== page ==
What Happens to Academy Releases?

What Happens to Academy Releases?

We are almost at the end of another football season and lost amongst the excitement of title races and relegation dog fights is the stark reality that faces thousands of youngsters – being released.

May is the most exciting month in the football calendar as it signals the end of the season and when leagues and cups are decided. It is, though, also when clubs deliver the heartbreaking news to youngsters that they will not be retained and are released.

It is no secret that only the very few make it as a professional, even among those playing at academies, but it is no less disappointing for those who reach the end of the line. Some youngsters find new clubs and still go on to achieve their dreams, while many others leave the game altogether.

Getting Released

Some players deal with the heartache of being released better than others. One prime example is that of Jeremy Winston, who took his own life at the age of 17 in 2020 following his release from Manchester City’s academy.

Many young footballers released by clubs have been part of their respective academies for 10-plus years, joining as six and seven-year-olds. It is all they have ever known and to go from living and breathing football 24/7 to suddenly not having it is a difficult change, especially at such young ages.

Crystal Palace announced a ground-breaking new scheme earlier this year with the launch of a three-year aftercare programme which will see the club support players released during the professional development phase (ages 17 through to 21). This will assist youngsters with acclimatising to life after the club by assisting them with finding a new club, enrolling on education and/or pursuing a new career.

Dropping Down

Players released from top-level academies often find themselves dropping down to lower division clubs, either in the pursuit of making as a footballer or just to keep themselves involved in the game. Jamie Vardy is perhaps the best modern-day example, having been released as a 16-year-old by Sheffield Wednesday, who went on to enjoy a fantastic career at the top level.

Vardy joined Stocksbridge Park Steels and eventually found himself at Leicester City, via Halifax Town and Fleetwood Town, winning the Premier League with the Foxes in 2016 and earning 26 England caps. The striker’s journey gives players hope that, despite suffering the setback of being released, they can still go on to make a career out of football.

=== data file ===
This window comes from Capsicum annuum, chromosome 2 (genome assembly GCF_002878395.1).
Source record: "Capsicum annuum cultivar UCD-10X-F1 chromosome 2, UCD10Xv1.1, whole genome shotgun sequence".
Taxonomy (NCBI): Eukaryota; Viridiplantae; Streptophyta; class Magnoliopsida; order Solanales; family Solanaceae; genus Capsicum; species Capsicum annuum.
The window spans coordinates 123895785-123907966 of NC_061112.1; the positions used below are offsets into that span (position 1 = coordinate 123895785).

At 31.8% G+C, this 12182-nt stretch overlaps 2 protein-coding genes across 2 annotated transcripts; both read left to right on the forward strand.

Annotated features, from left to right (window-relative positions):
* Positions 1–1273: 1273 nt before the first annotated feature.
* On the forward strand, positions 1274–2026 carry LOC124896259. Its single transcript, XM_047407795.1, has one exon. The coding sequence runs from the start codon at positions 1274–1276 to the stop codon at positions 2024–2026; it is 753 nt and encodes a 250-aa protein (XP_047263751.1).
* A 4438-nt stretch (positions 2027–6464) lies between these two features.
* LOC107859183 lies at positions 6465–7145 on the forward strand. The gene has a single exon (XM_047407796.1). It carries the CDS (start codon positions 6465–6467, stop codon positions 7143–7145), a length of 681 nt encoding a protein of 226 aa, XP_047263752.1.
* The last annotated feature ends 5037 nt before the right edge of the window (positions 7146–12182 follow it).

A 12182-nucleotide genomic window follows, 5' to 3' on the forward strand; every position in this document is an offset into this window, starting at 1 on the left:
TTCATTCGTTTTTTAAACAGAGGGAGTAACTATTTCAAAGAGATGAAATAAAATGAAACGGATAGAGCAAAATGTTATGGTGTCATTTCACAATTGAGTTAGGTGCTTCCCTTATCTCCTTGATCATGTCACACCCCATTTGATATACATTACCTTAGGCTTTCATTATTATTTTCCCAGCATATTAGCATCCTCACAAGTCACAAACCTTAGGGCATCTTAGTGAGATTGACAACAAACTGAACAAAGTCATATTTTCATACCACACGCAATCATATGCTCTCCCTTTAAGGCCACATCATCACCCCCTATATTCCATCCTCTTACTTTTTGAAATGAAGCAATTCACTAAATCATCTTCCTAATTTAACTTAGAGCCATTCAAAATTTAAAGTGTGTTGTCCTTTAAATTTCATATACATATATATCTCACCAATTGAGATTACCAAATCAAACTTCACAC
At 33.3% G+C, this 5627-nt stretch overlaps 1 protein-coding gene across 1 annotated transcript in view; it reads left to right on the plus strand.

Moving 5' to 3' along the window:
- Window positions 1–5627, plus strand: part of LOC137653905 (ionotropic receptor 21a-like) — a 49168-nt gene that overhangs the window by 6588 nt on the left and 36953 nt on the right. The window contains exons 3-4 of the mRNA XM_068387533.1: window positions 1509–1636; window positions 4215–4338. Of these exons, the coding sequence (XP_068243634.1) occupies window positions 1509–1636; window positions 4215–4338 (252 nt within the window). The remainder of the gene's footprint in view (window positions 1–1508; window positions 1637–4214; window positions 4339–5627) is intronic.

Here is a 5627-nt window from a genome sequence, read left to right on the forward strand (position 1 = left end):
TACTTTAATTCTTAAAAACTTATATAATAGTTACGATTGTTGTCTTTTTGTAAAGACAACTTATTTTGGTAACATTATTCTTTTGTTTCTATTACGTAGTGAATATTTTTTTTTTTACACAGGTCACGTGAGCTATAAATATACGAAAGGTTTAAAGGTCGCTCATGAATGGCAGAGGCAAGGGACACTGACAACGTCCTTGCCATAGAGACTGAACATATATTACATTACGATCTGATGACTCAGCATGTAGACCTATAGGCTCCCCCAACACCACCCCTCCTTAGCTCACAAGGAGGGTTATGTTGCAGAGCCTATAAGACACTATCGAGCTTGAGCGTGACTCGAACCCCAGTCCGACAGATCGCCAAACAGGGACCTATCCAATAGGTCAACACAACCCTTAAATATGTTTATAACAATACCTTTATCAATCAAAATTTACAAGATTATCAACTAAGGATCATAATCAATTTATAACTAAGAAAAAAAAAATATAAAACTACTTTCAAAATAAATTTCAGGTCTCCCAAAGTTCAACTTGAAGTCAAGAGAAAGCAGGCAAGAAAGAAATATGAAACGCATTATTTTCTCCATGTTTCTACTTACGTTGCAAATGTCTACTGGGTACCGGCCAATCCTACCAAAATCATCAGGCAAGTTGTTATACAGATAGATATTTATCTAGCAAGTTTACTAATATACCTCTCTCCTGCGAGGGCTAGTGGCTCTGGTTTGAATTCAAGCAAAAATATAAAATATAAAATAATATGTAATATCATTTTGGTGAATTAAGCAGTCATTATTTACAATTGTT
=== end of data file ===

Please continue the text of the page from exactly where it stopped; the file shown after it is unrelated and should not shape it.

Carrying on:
Throughout non-league football, there are plenty of examples of players who had been on the books at professional clubs dropping down to play. Albeit not at the lofty heights that they may have dreamed of as children, semi-professional and amateur football still provides a platform for players to continue to play. Others choose to go into coaching, such as ex-Manchester United youngster Stuart Wormleighton, who is a grassroots football coach in York following a career in lower league football.

The Reality

Being released from a professional football club is difficult for any youngster. Many suffer from having an identity crisis, having lived in a bubble for so long, being unprepared for life after football and perhaps being guilty of believing the hype around them. Young players can feel as though they have failed themselves, as well as their friends and family, which can bring overbearing negative emotions.

Barcelona’s La Masia academy has long been heralded as the best in the world. Players must apply themselves to their studies just as must as to football. The academy ensures that its players are well-equipped to succeed in life, whether that be in or outside the world of football.

Support is needed for these youngsters, which is why the initiative of Crystal Palace is hugely welcome. Professional clubs are placing greater emphasis on ensuring that their scholars get an education that prepares them for life outside of football – something important regardless of whether they make it or not, due to the shortness of one’s playing career.

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